[¶7] On appeal from the district court's review of the administrative agency, this Court also reviews the administrative agency's decision. Id. at ¶ 8 (citing N.D.C.C. § 28-32-49; Sturn, 2009 ND 39, ¶ 7, 763 N.W.2d 515). This Court reviews only the record that was submitted to the district court and does not make independent findings of fact or substitute its judgment for the agency's. Id. (citing N.D.C.C. § 28-32-46; Sturn, at ¶ 7; Kiecker v. N.D. Dep't of Transp., 2005 ND 23, ¶ 8, 691 N.W.2d 266). "We determine only whether a reasoning mind reasonably could have determined that the factual conclusions reached were proved by the weight of the evidence from the entire record." Id. (citing Power Fuels, Inc. v. Elkin, 283 N.W.2d 214, 220 (N.D. 1979)). "If the hearing officer's findings of fact are supported by a preponderance of the evidence, the conclusions of law are sustained by the findings of fact, and the decision is supported by the conclusions of law, we will not disturb the decision." Abernathey v. Dep't of Transp., 2009 ND 122, ¶ 7, 768 N.W.2d 485 (quoting Brewer v. Ziegler, 2007 ND 207, ¶ 4, 743 N.W.2d 391). This Court reviews questions of law de novo and gives deference to the agency's sound findings of fact. Steinmeyer, at ¶ 8 (citing Sturn, at ¶ 7; Sayler v. N.D. Dep't of Transp., 2007 ND 165, ¶ 7, 740 N.W.2d 94).
[¶8] The Department argues that the hearing officer's determination that the blood test was fairly administered was supported by a preponderance of the evidence. Specifically, the Department argues that the officer's testimony was sufficient to overcome its failure to admit the bottom portion of Form 104 into evidence.
[¶9] The admission of a blood alcohol test report is governed by N.D.C.C. § 39-20-07. State v. Jordheim, 508 N.W.2d 878, 881 (N.D. 1993). This statute "purposely eases the burden of the prosecution in laying an evidentiary foundation for a blood-alcohol report." Id. (citing State v. Schwalk, 430 N.W.2d 317, 322 (N.D. 1988)). This Court has previously identified the statute's four foundational elements that must be documented or demonstrated prior to the admission of the test report:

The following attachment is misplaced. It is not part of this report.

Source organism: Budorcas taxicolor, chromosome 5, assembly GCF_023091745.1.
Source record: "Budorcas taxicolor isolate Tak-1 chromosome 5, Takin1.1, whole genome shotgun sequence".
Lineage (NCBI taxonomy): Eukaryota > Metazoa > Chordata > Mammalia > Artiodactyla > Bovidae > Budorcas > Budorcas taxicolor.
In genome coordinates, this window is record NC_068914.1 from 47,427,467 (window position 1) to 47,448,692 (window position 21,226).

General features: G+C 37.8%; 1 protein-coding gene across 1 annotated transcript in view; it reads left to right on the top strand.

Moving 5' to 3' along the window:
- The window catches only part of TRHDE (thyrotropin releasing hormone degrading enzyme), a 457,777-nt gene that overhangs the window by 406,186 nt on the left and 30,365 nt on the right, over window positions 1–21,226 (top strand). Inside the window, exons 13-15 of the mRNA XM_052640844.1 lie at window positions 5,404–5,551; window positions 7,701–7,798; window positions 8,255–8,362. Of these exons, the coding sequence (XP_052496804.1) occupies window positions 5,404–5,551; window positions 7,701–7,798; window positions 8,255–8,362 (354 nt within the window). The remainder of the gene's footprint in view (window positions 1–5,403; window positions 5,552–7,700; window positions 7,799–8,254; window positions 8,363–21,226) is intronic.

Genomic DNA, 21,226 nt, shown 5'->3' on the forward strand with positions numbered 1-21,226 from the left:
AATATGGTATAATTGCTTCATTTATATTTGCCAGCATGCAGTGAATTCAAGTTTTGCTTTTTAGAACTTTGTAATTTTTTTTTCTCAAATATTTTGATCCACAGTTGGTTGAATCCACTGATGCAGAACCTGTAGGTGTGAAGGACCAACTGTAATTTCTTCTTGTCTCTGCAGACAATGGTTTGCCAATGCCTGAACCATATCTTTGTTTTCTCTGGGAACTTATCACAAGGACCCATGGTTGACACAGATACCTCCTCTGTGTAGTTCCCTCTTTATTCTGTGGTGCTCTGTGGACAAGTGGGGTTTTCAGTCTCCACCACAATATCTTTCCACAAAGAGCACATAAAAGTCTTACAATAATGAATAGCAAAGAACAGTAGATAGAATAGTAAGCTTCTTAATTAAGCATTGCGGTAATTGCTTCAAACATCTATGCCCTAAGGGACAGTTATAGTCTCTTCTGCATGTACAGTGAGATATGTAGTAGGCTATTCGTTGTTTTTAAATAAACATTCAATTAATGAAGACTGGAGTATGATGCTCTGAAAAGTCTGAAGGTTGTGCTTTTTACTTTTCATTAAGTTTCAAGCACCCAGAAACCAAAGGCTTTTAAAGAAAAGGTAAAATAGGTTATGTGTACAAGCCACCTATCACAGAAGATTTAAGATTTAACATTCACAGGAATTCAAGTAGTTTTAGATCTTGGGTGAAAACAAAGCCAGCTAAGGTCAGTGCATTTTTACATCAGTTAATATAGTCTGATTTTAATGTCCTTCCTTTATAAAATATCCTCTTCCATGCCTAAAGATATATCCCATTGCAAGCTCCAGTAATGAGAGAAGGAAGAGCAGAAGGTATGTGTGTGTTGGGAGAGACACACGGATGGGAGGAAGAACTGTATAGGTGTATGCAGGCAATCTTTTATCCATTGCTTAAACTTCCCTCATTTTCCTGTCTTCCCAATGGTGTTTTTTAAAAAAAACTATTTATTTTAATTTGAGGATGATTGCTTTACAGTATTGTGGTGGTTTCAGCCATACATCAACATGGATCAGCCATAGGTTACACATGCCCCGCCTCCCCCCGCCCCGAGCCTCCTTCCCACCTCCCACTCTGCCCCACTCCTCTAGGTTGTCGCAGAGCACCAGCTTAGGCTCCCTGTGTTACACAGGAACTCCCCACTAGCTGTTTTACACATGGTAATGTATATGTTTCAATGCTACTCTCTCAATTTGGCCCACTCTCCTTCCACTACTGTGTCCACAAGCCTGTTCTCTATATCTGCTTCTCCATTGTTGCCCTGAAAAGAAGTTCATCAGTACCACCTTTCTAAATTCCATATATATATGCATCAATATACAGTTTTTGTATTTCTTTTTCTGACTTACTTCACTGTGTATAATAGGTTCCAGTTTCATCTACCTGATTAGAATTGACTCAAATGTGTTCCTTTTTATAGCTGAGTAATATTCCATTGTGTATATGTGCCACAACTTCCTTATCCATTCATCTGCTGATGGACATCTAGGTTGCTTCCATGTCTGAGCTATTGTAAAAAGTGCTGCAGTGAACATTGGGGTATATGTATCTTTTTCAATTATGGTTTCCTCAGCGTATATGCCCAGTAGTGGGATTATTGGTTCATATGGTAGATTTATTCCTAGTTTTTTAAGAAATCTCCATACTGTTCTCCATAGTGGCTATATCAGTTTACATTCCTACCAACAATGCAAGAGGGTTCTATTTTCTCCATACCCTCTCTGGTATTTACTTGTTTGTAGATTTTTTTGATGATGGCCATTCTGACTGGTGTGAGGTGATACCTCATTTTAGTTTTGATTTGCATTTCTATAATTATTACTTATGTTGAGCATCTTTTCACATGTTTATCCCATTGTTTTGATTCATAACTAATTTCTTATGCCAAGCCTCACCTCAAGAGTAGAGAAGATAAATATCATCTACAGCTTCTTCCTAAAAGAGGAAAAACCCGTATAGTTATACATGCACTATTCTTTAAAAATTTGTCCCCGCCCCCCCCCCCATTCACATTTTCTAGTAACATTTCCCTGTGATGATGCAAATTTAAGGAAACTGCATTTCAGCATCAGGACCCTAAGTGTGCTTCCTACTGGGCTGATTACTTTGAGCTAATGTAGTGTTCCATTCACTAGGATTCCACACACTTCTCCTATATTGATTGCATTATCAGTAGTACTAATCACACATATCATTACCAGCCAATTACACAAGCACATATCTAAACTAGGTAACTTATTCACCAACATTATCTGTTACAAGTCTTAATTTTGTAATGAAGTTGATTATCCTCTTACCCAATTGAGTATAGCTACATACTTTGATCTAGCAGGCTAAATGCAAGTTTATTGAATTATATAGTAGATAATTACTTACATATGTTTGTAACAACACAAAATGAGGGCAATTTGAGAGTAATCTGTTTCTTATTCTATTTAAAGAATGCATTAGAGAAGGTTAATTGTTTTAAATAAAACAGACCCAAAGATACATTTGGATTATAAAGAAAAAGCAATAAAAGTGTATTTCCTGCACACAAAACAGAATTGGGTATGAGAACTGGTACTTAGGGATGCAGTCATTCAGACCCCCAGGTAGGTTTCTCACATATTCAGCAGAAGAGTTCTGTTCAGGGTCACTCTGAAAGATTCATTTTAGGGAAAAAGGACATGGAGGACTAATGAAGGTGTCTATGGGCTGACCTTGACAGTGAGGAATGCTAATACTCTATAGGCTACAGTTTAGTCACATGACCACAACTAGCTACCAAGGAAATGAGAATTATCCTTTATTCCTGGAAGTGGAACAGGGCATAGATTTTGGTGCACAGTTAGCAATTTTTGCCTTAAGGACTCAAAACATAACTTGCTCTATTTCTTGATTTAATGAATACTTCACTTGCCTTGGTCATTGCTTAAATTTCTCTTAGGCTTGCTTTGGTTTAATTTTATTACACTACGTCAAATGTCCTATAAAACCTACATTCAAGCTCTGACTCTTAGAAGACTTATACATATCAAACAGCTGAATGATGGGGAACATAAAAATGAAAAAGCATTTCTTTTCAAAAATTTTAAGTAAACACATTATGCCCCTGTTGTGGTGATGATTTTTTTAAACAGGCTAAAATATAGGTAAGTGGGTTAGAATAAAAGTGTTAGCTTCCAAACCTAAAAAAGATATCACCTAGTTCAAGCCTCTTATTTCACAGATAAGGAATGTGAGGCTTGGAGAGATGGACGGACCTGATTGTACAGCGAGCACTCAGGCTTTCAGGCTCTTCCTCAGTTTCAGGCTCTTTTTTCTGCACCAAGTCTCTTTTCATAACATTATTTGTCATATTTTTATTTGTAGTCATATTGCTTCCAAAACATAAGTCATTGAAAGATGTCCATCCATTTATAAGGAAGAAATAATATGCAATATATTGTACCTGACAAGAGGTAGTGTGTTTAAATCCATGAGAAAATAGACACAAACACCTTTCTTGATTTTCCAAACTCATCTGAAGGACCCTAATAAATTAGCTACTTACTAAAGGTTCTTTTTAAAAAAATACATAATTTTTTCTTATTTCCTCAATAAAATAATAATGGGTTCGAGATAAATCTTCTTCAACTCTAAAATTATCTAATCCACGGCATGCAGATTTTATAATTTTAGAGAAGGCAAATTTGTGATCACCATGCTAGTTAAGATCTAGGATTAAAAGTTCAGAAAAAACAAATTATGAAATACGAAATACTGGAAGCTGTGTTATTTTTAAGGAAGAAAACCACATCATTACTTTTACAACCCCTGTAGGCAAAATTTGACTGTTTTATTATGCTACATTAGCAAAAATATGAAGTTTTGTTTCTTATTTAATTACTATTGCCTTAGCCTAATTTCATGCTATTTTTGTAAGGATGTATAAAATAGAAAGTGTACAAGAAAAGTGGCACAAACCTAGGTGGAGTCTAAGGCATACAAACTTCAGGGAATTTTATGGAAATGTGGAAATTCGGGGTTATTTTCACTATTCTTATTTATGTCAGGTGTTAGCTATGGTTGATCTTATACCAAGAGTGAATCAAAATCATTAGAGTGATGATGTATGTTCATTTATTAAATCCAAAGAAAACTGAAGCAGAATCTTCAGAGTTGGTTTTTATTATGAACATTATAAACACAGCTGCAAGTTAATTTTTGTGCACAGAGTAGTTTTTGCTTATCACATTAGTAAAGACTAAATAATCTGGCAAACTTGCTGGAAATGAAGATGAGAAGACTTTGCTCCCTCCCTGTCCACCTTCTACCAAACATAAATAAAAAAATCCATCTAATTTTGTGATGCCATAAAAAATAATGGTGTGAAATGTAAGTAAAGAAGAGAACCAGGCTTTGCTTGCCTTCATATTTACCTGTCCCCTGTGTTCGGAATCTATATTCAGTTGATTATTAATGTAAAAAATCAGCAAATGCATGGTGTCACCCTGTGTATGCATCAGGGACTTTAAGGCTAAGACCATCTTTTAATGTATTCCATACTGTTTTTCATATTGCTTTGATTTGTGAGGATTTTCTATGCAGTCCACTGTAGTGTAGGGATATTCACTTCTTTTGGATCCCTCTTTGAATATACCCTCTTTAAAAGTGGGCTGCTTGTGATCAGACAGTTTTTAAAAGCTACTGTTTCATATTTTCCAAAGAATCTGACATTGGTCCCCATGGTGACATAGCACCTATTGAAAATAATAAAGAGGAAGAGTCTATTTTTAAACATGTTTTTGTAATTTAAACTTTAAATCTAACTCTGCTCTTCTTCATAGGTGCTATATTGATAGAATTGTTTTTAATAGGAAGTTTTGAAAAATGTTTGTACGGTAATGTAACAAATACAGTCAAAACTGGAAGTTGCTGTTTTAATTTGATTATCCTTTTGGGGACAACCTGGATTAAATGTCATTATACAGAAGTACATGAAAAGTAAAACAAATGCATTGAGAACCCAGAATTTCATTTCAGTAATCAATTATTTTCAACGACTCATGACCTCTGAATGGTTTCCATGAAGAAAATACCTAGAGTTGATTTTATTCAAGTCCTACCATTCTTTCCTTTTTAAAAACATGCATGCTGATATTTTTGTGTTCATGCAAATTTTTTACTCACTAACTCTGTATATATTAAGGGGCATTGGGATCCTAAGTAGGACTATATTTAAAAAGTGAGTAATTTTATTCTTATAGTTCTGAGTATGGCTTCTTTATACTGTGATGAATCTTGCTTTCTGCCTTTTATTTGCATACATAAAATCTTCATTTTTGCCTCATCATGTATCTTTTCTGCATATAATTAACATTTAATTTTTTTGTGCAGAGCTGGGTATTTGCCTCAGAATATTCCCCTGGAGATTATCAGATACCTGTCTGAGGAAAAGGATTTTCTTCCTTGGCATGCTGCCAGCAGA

First, the sample must be properly obtained. Second, the blood test must be fairly administered. Third, the method and devices used to test the sample must be approved by the State Toxicologist. Finally, the blood test must be performed by an authorized person or by one certified by the State Toxicologist as qualified to perform it.Id.
[¶10] To use the shortcut provided by N.D.C.C. § 39-20-07, the documents and testimony must show "scrupulous compliance with the methods approved by the State Toxicologist." Id. at 882. If scrupulous compliance with the methods approved by the State Toxicologist is not shown, then the Department must introduce expert testimony to establish fair administration of the test. Id. (citing Schwalk, 430 N.W.2d at 324; State v. Nygaard, 426 N.W.2d 547, 549 (N.D. 1988)).
[¶11] A completed Form 104 can be used to show fair administration of the test, chain of custody, and compliance with the State Toxicologist's approved methods. Id. at 881 (citing McNamara v. N.D. Dep't of Transp., 500 N.W.2d 585, 589-90 (N.D. 1993); Schwalk, 430 N.W.2d at 322.) This Court has further explained how Form 104 is used: